The American Bar Association (ABA) suggested yesterday (17 February) that American states consider ‘innovative approaches to the access to justice crisis’ before quickly facing resistance from influential state bars strongly opposed to alternative business structures (ABSs).
The recommendation came through a resolution proposed before a meeting of the ABA’s biannual ruling House of Delegates in Austin, Texas. The original resolution encouraged bars to gather data to assess regulatory innovations to ensure changes that are effective in increasing access to legal services.
However, following fierce criticism from state bar associations from New Jersey, Illinois, Ohio, Pennsylvania and Delaware the resolution was amended to state: ‘Nothing in this resolution should be construed as altering any of the ABA Model Rules of Professional Conduct, including Rule 5.4, as they relate to non-lawyer ownership of law firms, the unauthorized practice of law, or any other subject.’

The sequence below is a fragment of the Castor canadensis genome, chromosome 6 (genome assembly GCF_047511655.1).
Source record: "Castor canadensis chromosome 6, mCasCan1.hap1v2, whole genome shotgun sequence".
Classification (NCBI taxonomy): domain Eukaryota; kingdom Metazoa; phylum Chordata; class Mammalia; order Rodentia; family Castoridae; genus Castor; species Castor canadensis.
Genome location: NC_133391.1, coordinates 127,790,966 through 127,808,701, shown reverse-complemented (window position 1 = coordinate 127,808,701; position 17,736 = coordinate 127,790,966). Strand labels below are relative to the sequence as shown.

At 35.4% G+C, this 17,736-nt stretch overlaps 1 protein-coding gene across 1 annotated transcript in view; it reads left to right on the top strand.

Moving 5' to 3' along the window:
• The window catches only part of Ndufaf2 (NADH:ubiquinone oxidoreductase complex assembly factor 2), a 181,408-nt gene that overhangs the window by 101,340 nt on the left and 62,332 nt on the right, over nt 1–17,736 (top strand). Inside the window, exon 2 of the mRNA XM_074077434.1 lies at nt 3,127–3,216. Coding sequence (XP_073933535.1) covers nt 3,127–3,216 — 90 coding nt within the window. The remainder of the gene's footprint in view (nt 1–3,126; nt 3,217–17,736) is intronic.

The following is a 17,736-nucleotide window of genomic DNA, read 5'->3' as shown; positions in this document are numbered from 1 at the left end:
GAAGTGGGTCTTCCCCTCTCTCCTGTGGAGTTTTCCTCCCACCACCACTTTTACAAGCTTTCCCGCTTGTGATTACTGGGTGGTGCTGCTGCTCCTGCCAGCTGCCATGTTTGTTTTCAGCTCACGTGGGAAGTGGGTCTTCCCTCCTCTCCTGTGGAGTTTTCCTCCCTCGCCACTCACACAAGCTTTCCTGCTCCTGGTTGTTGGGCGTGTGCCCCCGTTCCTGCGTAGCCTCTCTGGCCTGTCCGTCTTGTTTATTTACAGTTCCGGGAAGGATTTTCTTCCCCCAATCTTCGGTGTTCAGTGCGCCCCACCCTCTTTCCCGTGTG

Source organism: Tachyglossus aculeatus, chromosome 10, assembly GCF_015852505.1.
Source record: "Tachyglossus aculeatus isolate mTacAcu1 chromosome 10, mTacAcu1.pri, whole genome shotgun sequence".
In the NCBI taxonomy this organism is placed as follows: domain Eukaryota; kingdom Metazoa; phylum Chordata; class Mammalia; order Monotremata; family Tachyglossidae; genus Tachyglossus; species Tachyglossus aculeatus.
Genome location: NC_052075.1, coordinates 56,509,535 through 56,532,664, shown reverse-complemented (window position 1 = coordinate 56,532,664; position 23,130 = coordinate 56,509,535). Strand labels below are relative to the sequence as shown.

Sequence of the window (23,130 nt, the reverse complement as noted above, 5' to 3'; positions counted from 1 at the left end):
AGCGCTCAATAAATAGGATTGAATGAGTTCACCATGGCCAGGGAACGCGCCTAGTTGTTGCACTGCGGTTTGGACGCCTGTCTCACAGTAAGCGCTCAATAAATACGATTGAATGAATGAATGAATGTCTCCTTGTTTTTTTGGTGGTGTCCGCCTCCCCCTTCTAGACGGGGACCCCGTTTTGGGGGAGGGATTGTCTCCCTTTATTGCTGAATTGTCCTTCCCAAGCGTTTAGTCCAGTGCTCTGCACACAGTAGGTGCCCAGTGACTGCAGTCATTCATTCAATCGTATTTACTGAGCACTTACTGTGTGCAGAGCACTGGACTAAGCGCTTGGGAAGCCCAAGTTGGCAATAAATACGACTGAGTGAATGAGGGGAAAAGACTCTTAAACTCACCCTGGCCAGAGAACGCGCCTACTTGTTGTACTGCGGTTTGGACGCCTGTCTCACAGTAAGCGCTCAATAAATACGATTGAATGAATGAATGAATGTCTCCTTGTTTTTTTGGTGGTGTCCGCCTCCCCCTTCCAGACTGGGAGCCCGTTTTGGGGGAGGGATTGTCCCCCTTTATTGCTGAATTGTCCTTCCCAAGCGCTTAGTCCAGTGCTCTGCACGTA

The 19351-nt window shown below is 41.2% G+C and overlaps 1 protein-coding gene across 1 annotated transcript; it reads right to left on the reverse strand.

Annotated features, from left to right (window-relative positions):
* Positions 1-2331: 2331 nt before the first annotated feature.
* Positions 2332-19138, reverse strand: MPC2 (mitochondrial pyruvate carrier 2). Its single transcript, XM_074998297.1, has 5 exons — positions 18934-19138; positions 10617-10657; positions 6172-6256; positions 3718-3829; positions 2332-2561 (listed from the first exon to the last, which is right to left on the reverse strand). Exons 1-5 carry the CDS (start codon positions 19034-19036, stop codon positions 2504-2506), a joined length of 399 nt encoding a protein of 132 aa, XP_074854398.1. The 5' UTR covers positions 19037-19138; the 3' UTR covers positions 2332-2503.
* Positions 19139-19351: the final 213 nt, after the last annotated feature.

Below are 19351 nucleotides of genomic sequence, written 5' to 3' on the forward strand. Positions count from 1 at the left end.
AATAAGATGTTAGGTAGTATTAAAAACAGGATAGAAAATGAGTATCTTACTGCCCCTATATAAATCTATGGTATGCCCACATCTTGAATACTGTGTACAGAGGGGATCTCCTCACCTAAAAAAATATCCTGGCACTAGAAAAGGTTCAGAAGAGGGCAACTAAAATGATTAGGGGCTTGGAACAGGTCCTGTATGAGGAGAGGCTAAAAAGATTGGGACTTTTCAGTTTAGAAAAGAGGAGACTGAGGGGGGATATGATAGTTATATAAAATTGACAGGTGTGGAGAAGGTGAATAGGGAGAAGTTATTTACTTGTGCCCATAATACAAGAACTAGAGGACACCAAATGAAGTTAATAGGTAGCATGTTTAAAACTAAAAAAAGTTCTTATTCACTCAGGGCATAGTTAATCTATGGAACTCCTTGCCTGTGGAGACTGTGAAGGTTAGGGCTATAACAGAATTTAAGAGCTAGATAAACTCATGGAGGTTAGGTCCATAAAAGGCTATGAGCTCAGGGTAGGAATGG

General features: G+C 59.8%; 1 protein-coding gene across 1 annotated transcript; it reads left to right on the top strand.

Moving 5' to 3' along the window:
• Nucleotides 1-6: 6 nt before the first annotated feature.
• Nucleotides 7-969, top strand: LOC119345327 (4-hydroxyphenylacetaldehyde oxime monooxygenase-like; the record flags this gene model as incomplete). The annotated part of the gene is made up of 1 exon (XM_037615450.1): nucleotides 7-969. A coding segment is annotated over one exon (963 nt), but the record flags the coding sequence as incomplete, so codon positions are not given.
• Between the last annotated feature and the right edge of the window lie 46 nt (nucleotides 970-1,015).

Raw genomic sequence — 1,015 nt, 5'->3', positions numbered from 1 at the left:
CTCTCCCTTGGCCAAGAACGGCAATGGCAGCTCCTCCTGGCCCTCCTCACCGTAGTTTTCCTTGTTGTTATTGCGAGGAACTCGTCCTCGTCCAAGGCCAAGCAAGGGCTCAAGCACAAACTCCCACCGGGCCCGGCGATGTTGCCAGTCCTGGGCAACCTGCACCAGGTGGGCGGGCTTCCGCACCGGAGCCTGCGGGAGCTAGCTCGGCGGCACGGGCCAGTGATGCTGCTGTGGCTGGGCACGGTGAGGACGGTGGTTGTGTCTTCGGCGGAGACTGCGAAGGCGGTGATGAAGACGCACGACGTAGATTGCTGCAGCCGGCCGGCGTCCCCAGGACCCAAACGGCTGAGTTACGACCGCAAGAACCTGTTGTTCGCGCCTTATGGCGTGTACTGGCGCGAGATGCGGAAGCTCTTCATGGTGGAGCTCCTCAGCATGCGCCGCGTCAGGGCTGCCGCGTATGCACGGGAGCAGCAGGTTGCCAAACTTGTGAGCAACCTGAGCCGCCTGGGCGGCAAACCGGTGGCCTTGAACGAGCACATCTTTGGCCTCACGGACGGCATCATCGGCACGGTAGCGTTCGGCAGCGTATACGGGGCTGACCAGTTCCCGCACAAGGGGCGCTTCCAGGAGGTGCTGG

Unlike the UK, legal regulation in the US is a state matter overseen by the supreme courts of individual states, with many state bars being heavily protectionist. However, states including Utah, New Mexico and California are all at varying stages of sandboxing more liberal legal regulatory approaches which would enable outside ownerships and ABS models.
‘The ABA has been down this road many times over the last 20 years but the moment it gets close the ABA blocks it,’ former executive director of the Solicitors Regulation Authority Crispin Passmore told Legal Business. ‘In some ways it’s not that significant but in many ways this time it’s very different in that the ABA is following the states rather than trying to lead them. Utah and Arizona are already doing a regulatory sandbox which has finished its consultation and is with the Supreme Courts. California is attempting to do the same.’
UK law firms were first allowed to pursue such models after the introduction of the Legal Services Act in 2007, a change which has seen a number of law firms pursue alternative methods of raising capital. Most notably, Gordon Dadds, Keystone and DWF made the decision to list on the stock market in recent years, while Reed Smith landed its ABS licence in November last year.
Though influential states within the US remain opposed, Passmore says that when they see outside capital flowing into firms, it will be difficult to resist: ‘Once the big wall of protectionism is broken capital will pour through and how will the New York bar be able to survive?’